Setting Up ONAP using Heat

Context

ONAP may be deployed in different contexts depending on your requirements. The recommended installation for Beijng Release over virtual machines is based on OpenStack Heat Template.

The VNFs managed by ONAP may be deployed in different OpenStack tenants or based on top of VMware based infrastructure. For details, refer to MultiCloud project.

The current installation is based on the single tenant deployment (all the ONAP components will be hosted in a unique tenant).

Note

Prior to deployment of ONAP, there is no need to download manually any Docker Container. The Heat deployment takes care to automatically download the Docker Containers.

Requirements

OpenStack

ONAP installation is validated on OpenStack Ocata or latter release.

You can use various Cloud providers offering OpenStack based solutions. A list of available Cloud providers on the OpenStack marketplace.

You can use your private Cloud infrastructure.

The following OpenStack components must be deployed in the infrastructure:
  • Cinder
  • Glance
  • Heat
  • Horizon
  • Keystone
  • Neutron
  • Nova
To deploy OpenStack, you can use various solutions:

Tip

  • Notice the documentation version mentioned in the URL, e.g. ocata/, pike/, latest/ …
  • The installation is pretty huge, some automated scripts have been created by the community:

The OpenStack infrastructure must enable internet access and you need to have an “External network” already configured properly. The External network ID will have to be provided in the Heat environment file.

ONAP components

The following table presents the mapping between the created VM and the ONAP components, and provides VM information (flavor and image):

VM name ONAP project(s) Flavor Image
onap-aai-inst1 AAI xlarge Ubuntu 14.04
onap-aai-inst2 AAI/UI xlarge Ubuntu 14.04
onap-appc APPC, CCSDK large Ubuntu 14.04
onap-clamp CLAMP medium Ubuntu 16.04
onap-dns-server Internal DNS small Ubuntu 14.04
onap-message-router DMAAP large Ubuntu 14.04
onap-multi-service MSB, VF-C, VNFSDK xlarge Ubuntu 16.04
onap-policy Policy xlarge Ubuntu 14.04
onap-portal Portal, CLI large Ubuntu 14.04
onap-robot Integration medium Ubuntu 16.04
onap-sdc SDC xlarge Ubuntu 16.04
onap-sdnc SDNC, CCSDK large Ubuntu 14.04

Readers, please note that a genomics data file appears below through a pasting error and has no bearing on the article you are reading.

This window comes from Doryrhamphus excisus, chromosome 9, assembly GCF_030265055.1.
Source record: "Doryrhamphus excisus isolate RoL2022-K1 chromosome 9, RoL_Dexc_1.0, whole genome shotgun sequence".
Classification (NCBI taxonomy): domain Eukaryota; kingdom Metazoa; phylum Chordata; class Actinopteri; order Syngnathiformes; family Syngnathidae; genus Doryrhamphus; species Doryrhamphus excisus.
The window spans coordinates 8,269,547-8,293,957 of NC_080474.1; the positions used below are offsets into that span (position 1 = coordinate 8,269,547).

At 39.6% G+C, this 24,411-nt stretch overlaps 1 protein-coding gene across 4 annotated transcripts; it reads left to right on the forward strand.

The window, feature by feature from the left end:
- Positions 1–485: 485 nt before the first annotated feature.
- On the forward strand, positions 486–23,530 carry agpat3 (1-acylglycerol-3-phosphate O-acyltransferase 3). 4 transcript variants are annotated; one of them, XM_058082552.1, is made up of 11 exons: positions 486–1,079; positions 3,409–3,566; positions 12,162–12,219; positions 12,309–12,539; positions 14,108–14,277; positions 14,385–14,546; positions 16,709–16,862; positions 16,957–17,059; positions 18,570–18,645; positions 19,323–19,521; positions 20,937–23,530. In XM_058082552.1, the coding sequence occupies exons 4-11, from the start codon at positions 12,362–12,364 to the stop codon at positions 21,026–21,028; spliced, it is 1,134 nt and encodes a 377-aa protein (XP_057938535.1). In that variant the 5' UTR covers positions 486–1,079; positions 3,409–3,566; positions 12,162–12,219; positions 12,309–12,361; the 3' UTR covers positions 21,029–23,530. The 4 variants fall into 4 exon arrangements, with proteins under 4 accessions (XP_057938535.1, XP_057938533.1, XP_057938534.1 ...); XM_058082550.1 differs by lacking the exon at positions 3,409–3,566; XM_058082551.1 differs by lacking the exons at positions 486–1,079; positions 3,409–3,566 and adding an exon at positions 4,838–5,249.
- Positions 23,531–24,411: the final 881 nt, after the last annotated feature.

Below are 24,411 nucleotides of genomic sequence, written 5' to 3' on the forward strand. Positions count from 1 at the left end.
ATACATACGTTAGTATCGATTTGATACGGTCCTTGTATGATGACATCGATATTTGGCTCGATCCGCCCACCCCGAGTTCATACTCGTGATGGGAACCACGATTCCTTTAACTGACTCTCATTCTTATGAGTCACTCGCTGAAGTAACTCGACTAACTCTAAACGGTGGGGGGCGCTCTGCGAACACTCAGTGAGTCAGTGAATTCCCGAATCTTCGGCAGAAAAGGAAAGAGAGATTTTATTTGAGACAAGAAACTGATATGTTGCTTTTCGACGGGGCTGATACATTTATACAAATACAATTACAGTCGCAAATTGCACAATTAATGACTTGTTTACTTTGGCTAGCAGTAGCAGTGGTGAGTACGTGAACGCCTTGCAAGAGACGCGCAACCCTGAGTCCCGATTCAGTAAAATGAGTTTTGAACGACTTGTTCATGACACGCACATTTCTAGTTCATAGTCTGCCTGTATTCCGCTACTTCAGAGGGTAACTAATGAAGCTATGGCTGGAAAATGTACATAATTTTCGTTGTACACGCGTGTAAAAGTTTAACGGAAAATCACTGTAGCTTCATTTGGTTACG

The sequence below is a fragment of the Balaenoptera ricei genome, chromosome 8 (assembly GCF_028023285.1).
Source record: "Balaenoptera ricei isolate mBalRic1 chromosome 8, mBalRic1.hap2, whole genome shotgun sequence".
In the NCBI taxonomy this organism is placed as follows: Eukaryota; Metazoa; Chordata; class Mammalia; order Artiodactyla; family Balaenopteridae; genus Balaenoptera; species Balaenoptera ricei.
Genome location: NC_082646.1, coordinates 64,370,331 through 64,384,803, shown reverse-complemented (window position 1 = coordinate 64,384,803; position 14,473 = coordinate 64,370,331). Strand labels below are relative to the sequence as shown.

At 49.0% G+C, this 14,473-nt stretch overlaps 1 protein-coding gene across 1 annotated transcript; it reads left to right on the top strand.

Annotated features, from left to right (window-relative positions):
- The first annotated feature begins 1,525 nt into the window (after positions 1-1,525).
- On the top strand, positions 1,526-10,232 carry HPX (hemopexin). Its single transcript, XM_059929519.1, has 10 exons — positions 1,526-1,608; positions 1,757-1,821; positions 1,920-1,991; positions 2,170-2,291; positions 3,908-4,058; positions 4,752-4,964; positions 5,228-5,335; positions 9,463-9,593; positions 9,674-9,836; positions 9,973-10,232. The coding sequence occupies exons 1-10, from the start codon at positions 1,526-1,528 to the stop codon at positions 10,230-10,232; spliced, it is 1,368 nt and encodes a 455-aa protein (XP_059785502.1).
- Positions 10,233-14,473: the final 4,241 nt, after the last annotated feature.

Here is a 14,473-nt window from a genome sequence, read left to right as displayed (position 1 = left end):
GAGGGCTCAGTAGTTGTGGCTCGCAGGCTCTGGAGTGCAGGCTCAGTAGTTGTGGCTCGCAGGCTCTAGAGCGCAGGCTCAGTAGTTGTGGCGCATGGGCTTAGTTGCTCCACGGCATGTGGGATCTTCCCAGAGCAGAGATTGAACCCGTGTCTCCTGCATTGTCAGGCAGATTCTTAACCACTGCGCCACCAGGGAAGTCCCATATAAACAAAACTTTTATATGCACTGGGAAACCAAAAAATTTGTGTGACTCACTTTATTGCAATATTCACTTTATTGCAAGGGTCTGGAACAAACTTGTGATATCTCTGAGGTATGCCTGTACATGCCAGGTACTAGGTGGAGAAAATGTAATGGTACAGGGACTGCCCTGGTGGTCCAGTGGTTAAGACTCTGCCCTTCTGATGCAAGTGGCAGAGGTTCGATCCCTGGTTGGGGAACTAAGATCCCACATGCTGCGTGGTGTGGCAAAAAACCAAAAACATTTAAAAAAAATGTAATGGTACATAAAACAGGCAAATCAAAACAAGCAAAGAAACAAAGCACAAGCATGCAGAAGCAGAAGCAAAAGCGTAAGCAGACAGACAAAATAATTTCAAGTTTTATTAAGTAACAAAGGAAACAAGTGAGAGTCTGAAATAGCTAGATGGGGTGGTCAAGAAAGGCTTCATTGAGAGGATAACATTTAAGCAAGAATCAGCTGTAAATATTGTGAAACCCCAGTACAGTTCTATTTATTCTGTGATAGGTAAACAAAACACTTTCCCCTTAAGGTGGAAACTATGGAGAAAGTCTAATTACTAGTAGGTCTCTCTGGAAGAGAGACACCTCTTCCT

onap-so SO large Ubuntu 16.04
onap-vid VID medium Ubuntu 14.04
onap-dcae DCAE, Holmes xlarge Ubuntu 16.04
onap-music Music large Ubuntu 14.04
onap-oof OOF large Ubuntu 16.04
onap-aaf AAF medium Ubuntu 16.04
onap-sms AAF medium Ubuntu 16.04
onap-nbi External API small Ubuntu 16.04

Footprint

The ONAP installation requires the following footprint:
  • 20 VM
  • 88 vCPU
  • 176 GB RAM
  • 1.76 TB Storage
  • 20 floating IP addresses

Artifacts

The following artifacts must be deployed on the OpenStack infrastructure:

Security

The default installation assumes that the Default security group is configured to enable full access between the ONAP components. Depending on your environment, we may need to open some security groups (eg when using the portal from your desktop).

The list of various services and ports used can be found on the ONAP wiki - ports.

Deployment

Source files

Both following files must be downloaded and configured to match your configuration:

The environment file must be customized as described in the following sections.

Description

The ONAP Heat template spins up all the components including the DCAE. The template, onap_openstack.yaml, comes with an environment file, onap_openstack.env, in which all the default values are defined.

The Heat template is composed of two sections: (i) parameters, and (ii) resources. The parameter section contains the declaration and description of the parameters that will be used to spin up ONAP, such as public network identifier, URLs of code and artifacts repositories, etc. The default values of these parameters can be found in the environment file.

The resource section contains the definition of: